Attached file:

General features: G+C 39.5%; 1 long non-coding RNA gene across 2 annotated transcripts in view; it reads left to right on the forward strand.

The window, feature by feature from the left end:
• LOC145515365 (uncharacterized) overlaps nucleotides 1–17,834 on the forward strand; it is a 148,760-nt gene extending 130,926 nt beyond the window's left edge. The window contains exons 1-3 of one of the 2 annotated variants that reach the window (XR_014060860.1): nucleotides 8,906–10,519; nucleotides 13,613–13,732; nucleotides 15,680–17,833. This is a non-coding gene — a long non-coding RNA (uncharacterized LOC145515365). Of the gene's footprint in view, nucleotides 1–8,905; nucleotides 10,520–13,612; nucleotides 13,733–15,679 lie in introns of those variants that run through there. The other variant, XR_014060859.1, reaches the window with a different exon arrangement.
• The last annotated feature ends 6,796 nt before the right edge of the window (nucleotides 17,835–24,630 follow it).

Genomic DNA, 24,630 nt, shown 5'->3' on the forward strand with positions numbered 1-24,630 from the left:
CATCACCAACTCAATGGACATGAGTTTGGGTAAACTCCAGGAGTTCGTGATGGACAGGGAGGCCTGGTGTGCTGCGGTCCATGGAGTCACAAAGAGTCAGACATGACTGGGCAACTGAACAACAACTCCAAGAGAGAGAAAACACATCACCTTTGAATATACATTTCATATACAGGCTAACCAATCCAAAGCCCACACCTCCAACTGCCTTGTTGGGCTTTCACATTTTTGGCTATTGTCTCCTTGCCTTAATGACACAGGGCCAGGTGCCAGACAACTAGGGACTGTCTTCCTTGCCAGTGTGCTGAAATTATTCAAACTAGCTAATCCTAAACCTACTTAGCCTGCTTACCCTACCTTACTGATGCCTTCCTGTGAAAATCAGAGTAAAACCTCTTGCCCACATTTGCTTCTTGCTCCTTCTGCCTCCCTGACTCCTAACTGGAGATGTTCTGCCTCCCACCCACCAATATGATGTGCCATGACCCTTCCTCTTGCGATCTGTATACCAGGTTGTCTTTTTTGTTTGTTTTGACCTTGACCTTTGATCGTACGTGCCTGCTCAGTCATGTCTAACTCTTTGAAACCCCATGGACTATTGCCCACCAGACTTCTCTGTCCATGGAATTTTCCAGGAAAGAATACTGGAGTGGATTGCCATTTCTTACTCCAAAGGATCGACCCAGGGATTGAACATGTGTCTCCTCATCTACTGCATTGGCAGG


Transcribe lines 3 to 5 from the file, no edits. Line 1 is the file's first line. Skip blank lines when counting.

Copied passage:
• LOC145515365 (uncharacterized) overlaps nucleotides 1–17,834 on the forward strand; it is a 148,760-nt gene extending 130,926 nt beyond the window's left edge. The window contains exons 1-3 of one of the 2 annotated variants that reach the window (XR_014060860.1): nucleotides 8,906–10,519; nucleotides 13,613–13,732; nucleotides 15,680–17,833. This is a non-coding gene — a long non-coding RNA (uncharacterized LOC145515365). Of the gene's footprint in view, nucleotides 1–8,905; nucleotides 10,520–13,612; nucleotides 13,733–15,679 lie in introns of those variants that run through there. The other variant, XR_014060859.1, reaches the window with a different exon arrangement.
• The last annotated feature ends 6,796 nt before the right edge of the window (nucleotides 17,835–24,630 follow it).

Genomic DNA, 24,630 nt, shown 5'->3' on the forward strand with positions numbered 1-24,630 from the left: